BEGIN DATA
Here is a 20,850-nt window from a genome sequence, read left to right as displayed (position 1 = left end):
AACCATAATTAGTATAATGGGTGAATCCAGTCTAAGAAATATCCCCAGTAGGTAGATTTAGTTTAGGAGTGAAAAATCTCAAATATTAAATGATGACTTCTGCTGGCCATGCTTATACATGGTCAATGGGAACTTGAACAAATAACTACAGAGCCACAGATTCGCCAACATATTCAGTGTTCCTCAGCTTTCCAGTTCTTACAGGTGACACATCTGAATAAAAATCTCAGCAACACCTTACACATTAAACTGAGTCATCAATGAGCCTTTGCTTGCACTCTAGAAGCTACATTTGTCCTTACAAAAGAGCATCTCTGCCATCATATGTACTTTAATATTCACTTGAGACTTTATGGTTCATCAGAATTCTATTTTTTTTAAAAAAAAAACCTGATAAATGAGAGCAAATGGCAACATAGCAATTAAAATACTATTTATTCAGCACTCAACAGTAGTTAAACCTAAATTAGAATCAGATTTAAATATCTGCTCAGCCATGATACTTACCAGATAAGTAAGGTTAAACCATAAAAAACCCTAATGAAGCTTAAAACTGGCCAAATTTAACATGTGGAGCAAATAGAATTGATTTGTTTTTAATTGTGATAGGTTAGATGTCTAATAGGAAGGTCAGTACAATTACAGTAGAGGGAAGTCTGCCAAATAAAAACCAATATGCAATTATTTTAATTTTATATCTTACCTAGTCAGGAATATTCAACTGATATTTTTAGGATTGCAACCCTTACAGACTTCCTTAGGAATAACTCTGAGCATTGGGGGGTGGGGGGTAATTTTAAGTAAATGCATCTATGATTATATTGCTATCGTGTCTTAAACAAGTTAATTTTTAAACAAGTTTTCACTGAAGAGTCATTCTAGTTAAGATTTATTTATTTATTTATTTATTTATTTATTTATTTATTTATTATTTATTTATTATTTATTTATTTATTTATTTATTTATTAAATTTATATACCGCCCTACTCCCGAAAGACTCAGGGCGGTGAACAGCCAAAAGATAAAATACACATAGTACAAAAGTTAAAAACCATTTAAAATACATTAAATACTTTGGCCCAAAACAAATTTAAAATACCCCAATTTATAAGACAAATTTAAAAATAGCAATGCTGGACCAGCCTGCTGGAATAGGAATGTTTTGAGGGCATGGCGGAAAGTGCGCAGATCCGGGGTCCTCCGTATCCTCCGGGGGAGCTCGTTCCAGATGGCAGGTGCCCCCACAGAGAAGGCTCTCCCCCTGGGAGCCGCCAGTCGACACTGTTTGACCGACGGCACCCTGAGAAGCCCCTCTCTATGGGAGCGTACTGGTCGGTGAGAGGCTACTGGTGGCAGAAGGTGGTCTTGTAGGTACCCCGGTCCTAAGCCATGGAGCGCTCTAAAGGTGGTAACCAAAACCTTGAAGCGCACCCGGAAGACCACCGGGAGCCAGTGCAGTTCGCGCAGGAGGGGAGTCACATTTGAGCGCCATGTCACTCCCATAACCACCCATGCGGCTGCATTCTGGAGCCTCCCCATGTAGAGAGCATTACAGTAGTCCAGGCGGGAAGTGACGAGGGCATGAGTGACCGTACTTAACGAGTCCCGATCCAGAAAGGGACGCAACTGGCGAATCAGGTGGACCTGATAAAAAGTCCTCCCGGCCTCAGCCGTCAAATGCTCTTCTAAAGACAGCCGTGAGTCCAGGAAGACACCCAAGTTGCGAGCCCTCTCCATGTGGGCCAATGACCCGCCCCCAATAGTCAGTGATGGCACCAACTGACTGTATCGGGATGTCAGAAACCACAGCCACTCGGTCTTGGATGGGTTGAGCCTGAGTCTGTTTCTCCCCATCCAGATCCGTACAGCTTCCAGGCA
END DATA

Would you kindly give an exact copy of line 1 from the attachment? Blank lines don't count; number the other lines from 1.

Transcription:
Here is a 20,850-nt window from a genome sequence, read left to right as displayed (position 1 = left end):